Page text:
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Langmuir. 2013 Jun 18;29(24):7488-98. doi: 10.1021/la3045779. Epub 2013 Feb 11.

Bioaffinity sensor based on nanoarchitectonic films: control of the specific adsorption of proteins through the dual role of an ethylene oxide spacer.

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1
Centre National de la Recherche Scientifique, Unité Propre de Recherche 22, Institut Charles Sadron, Strasbourg, France.

Abstract

The identification and quantification of biomarkers or proteins is a real challenge in allowing the early detection of diseases. The functionalization of the biosensor surface has to be properly designed to prevent nonspecific interactions and to detect the biomolecule of interest specifically. A multilayered nanoarchitecture, based on polyelectrolyte multilayers (PEM) and the sequential immobilization of streptavidin and a biotinylated antibody, was elaborated as a promising platform for the label-free sensing of targeted proteins. We choose ovalbumin as an example. Thanks to the versatility of PEM films, the platform was built on two types of sensor surface and was evaluated using both optical- and viscoelastic-based techniques, namely, optical waveguide lightmode spectroscopy and the quartz crystal microbalance, respectively. A library of biotinylated poly(acrylic acids) (PAAs) was synthesized by grafting biotin moieties at different grafting ratios (GR). The biotin moieties were linked to the PAA chains through ethylene oxide (EO) spacers of different lengths. The adsorption of the PAA-EOn-biotin (GR) layer on a PEM precursor film allows tuning the surface density in biotin and thus the streptavidin adsorption mainly through the grafting ratio. The nonspecific adsorption of serum was reduced and even suppressed depending on the length of the EO arms. We showed that to obtain an antifouling polyelectrolyte the grafting of EO9 or EO19 chains at 25% in GR is sufficient. Thus, the spacer has a dual role: ensuring the antifouling property and allowing the accessibility of biotin moieties. Finally, an optimized platform based on the PAA-EO9-biotin (25%)/streptavidin/biotinylated-antibody architecture was built and demonstrated promising performance as interface architecture for bioaffinity sensing of a targeted protein, in our case, ovalbumin.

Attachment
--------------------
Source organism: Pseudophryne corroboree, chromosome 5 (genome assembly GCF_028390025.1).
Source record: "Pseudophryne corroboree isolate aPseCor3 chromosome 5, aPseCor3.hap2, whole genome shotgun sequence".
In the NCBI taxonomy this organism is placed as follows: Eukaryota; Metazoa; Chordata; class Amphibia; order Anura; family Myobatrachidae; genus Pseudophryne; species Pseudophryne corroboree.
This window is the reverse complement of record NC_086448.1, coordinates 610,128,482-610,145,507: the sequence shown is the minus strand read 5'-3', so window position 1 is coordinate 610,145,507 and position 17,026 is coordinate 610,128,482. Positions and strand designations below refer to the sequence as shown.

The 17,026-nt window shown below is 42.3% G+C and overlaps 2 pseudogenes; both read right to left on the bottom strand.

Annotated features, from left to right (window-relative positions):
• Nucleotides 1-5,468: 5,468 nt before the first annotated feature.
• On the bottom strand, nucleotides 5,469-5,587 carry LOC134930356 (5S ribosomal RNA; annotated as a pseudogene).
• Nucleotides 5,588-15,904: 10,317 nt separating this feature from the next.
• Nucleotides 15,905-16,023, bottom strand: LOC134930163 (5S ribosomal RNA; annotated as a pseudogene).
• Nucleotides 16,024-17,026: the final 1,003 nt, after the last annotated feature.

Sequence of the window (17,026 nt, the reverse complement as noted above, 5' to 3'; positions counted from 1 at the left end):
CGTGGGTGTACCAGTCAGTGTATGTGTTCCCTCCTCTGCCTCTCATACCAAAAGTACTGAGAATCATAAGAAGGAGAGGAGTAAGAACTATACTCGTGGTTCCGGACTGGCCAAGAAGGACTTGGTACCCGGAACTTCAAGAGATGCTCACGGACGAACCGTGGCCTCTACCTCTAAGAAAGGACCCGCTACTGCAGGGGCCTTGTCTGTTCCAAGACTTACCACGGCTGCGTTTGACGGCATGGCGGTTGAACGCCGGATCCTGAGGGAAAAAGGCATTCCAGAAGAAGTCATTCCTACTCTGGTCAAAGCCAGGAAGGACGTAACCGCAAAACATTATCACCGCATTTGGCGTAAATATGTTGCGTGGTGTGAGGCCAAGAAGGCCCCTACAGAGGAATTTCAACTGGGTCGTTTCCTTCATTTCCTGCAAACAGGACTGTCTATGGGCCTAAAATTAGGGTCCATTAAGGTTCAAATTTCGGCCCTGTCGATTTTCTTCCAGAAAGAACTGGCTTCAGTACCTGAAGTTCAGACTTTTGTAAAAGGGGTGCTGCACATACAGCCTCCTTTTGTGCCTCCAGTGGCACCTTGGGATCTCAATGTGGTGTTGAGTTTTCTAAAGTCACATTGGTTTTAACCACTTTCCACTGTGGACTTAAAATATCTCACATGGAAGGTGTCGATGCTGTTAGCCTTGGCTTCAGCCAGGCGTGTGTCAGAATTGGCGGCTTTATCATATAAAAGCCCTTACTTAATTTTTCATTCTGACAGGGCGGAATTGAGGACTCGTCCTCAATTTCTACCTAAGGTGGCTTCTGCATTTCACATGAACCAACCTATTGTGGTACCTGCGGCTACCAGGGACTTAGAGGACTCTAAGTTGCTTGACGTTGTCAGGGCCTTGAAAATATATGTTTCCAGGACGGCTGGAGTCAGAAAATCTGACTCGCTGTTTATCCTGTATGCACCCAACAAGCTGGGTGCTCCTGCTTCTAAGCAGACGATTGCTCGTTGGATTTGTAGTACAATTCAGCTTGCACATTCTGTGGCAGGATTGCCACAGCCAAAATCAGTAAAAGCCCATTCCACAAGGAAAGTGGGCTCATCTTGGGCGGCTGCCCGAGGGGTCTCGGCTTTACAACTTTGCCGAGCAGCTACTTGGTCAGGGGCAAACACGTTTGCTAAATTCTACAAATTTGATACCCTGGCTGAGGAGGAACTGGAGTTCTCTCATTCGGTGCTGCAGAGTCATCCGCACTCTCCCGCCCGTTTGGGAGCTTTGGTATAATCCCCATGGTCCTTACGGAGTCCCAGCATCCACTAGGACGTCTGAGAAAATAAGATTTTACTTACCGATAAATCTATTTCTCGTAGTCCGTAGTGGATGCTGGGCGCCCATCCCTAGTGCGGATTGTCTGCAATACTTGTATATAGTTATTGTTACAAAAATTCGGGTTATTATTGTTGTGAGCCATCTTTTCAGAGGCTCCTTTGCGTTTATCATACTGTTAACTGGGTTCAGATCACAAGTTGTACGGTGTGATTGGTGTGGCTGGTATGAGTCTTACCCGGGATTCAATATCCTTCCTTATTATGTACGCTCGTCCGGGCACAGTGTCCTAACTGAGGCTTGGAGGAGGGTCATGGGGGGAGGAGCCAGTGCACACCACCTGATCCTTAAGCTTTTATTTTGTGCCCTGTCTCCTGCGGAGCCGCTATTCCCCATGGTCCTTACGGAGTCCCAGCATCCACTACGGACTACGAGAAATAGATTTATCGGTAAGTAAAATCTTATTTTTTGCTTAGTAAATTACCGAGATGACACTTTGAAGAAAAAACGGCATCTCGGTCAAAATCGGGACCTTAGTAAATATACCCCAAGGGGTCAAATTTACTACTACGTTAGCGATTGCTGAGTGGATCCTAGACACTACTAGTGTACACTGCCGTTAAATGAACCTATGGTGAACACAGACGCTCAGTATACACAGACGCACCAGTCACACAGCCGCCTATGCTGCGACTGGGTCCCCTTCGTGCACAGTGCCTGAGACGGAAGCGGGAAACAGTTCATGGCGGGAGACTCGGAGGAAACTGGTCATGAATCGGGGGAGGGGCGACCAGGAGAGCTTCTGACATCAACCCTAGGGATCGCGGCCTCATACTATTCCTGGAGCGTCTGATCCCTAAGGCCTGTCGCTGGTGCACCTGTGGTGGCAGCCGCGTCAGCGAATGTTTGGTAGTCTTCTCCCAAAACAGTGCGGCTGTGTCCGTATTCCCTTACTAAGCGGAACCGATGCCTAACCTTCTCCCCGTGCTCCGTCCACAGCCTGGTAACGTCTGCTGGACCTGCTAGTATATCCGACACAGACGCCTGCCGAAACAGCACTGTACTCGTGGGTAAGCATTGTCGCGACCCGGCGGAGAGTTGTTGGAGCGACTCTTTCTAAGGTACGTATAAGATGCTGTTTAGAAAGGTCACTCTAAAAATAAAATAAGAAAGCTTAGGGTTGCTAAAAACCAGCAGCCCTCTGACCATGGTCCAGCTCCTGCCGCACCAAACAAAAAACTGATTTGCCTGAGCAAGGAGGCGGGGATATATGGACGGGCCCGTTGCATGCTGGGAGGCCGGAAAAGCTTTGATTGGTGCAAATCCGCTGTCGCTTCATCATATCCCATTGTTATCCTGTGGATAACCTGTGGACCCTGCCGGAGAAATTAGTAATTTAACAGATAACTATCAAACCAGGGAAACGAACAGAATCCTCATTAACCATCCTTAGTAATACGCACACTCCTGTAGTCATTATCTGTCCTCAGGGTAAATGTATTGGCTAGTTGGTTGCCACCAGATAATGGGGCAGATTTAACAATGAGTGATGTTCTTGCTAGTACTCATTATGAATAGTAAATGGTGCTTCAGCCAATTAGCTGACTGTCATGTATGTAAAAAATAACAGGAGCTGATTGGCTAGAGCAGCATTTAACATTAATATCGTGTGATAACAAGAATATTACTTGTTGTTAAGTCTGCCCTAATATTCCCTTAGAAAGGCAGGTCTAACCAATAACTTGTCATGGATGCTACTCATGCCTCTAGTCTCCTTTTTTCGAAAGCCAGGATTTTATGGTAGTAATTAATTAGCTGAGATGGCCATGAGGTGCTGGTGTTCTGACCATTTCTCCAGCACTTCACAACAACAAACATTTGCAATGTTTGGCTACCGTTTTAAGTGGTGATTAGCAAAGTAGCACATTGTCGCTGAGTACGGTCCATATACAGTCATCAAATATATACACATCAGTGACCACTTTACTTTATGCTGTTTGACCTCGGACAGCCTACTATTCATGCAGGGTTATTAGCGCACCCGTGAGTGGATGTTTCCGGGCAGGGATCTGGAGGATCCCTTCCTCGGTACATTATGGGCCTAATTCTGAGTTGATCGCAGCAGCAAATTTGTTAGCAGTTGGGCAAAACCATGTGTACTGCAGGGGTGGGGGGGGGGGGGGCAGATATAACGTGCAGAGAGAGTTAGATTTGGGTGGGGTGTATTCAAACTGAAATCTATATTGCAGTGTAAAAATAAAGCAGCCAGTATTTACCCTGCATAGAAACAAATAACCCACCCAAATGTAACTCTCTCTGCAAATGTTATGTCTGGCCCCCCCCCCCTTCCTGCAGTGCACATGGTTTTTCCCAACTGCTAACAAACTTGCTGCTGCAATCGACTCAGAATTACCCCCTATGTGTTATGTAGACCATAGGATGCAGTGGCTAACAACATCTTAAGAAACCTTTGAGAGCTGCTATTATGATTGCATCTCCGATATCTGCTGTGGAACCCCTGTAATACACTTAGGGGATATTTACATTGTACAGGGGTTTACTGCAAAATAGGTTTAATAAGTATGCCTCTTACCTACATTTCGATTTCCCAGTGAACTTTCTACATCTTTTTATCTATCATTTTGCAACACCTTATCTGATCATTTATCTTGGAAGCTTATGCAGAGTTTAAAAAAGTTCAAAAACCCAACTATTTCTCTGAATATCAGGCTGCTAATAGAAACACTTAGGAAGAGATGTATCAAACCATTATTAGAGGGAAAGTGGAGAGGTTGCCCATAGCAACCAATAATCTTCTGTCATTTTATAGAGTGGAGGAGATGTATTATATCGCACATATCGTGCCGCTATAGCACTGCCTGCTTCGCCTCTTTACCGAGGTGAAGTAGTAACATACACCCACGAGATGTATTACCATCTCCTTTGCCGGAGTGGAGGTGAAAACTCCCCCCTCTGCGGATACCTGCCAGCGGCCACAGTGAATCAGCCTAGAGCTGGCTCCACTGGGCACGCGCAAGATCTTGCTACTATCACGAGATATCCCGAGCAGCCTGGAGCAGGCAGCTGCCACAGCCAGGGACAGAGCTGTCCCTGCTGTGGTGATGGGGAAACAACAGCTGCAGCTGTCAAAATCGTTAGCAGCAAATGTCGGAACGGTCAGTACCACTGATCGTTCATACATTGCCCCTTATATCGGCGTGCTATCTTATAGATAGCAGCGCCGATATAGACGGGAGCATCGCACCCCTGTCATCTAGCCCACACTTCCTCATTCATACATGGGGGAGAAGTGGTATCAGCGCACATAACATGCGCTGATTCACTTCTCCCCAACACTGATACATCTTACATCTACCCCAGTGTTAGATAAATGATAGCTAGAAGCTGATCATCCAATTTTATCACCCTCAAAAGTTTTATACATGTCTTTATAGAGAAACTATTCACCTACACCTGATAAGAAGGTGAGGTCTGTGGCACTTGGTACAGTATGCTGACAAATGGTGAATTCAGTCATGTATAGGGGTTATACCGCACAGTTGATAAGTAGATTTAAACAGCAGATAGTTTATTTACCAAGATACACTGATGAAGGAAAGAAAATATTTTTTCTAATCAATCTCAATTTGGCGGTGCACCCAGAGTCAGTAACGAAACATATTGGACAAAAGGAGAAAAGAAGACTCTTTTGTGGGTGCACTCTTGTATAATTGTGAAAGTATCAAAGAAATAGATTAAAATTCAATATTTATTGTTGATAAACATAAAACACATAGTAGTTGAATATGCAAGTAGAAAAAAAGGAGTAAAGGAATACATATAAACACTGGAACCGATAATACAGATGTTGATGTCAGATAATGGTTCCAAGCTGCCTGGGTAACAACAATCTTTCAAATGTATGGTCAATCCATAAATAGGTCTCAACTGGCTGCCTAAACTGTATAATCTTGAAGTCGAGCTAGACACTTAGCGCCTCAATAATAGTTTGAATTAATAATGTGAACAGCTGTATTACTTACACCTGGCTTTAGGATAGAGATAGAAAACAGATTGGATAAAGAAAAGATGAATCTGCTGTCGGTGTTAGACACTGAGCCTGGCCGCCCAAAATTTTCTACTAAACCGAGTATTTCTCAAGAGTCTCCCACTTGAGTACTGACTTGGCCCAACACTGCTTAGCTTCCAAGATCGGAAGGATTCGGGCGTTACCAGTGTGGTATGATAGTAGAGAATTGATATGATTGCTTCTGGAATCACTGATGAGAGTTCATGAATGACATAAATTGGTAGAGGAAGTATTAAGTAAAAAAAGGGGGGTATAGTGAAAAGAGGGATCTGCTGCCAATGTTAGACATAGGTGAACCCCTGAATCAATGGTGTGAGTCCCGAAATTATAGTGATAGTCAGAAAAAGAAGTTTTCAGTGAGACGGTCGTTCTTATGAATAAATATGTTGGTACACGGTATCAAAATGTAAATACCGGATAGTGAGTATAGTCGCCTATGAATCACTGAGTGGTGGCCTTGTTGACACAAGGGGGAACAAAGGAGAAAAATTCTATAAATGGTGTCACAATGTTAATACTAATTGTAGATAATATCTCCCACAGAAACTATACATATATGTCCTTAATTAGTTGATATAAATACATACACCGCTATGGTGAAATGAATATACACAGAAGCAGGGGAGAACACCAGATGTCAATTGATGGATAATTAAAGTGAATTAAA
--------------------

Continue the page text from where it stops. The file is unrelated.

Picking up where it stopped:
PMID:
23346932
DOI:
10.1021/la3045779
[Indexed for MEDLINE]
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